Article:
# Showing limit does not exist at c ≠0.

Define $f(x)$ by $$f(x) = \left\{\begin{array}{cc}x,&x\in\mathbb{Q}\\0,&x \notin \mathbb{Q}.\end{array}\right.$$

Show that $\lim_{x \to 0} f(x)=0$ but $\lim_{x \to c} f(x)$ does not exist for any $c \neq 0$.

My attempt:

At $x = c$, the right hand limit (RHL) is \begin{align} \lim_{x \to c^{+}}f(x) & = \lim_{h \to 0} f(c + h) \\ & = \lim_{h \to 0} c + h \\ & = \lim_{h \to 0} c + 0 \\ & = c. \tag{3}\label{3} \end{align}

The left hand limit (LHL) is \begin{align} \lim_{x \to c^{-}}f(x) & = \lim_{h \to 0}f(c - h) \\ & = \lim_{h \to 0} 0 \\ & = 0. \tag{4}\label{4} \end{align}

From $\ref{3}$ and $\ref{4}$,

$$\lim_{x \to c^{+}}f(x) \neq \lim_{x \to c^{-}}f(x),$$

so the limit does not exist at $x = c$.

• Hint:draw a picture – giannispapav Apr 4 '18 at 7:02
• mathjax guide, please type question in mathjax as it helps others to search for it. – Siong Thye Goh Apr 4 '18 at 7:11

Regarding the first part, for any $x \in \mathbb{R}$ it should be clear that $|f(x)|\leq |x|$ (note this is trivially true for irrationals), hence

$$\lim_{h\to 0} |f(0+h)| \leq \lim_{h \to 0} |0+h| = 0$$ so $\lim_{h\to 0} f(0+h) = 0 = f(0)$, hence $f$ is continuous at $x=0$.

On the other hand, take any $c \neq 0$. If $f$ were continuous at $c$ then we would need to show that for any $\epsilon > 0$ there exists some $\delta>0$ so that if $|x-c|<\delta$ then $|f(x)-f(c)|<\epsilon$.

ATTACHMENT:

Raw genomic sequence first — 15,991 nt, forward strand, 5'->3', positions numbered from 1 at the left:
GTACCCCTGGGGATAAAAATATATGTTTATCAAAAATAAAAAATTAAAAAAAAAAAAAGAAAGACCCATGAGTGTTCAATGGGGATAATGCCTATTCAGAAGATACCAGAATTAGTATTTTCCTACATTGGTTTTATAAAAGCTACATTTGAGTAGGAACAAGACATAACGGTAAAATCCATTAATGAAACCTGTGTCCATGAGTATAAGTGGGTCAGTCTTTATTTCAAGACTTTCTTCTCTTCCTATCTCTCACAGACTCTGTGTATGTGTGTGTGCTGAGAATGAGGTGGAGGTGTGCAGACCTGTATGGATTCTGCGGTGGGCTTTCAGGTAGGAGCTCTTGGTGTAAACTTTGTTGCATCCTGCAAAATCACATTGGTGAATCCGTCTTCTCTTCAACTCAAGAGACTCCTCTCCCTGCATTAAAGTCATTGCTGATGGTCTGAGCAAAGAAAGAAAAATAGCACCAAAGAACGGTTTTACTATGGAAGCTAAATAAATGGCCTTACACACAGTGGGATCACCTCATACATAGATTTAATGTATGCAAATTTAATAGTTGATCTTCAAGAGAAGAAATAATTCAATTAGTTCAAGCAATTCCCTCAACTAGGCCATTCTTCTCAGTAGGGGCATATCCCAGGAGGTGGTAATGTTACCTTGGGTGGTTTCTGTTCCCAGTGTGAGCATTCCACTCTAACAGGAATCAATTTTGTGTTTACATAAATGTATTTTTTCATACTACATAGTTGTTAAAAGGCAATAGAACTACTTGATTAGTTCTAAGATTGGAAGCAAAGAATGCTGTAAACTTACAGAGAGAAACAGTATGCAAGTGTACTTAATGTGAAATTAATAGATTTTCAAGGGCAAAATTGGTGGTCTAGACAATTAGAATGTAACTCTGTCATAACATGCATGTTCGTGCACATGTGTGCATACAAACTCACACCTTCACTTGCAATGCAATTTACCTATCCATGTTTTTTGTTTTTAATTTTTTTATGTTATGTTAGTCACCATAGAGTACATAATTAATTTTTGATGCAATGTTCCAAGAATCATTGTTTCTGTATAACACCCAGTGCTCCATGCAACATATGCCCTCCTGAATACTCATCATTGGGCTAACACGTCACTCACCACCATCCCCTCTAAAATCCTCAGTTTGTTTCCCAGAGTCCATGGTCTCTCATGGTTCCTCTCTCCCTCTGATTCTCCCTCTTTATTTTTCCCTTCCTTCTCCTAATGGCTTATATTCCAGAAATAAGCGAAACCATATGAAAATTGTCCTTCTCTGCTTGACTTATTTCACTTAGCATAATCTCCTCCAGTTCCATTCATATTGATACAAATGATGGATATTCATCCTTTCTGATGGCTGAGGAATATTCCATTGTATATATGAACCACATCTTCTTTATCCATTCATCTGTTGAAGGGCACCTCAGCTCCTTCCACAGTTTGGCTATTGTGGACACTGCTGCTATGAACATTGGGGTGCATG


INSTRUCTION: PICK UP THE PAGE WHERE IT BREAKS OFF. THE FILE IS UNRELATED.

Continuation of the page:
To show that this doesn't work take any $\delta>0$, if $c$ is rational then choose $x$ irrational in $(c-\delta, c+\delta)$, if $c$ is irrational then choose $x$ rational in $(c-\delta,c+\delta)$ so that $|c|<|x|$, in either case, given that $c\neq 0$ we have $$|f(x)-f(c )| = \begin{cases}|c| & c\in\mathbb{Q}\setminus \{0\}\\|x| & c\not\in\mathbb{Q}\\\end{cases} \geq |c| > 0$$ so $\epsilon$ cannot be made smaller than $|c|$, so there is no continuity at any $c\neq 0$.

Your attempted solution is onconsistent. You claim first that $\lim_{x\to c^+}f(x)=c$ and that $\lim_{x\to c^-}f(x)=0$ and later that these limits don't exist.

Actually, these limits don't exsit at any $c\neq0$ and they exist and they are both equal to $0$ when $c=0$.

Rather than considering left hand limit and right hand limit, consider a rational sequence $\{ x_n\}$ that converges to $c$ as well as an irrational sequence $\{ y_n \}$ that convergences to $c$.

Then $f(x_n)=x_n \to c$ but $f(y_n)=0 \ne c$, hence the limit doesn't exist.

In any neighborhood of $c>0$, $\min_\limits x f(x)=0$ and $\max_\limits x f(x)\ge c$, hence $|f(x)-L|<\delta$ is not possible.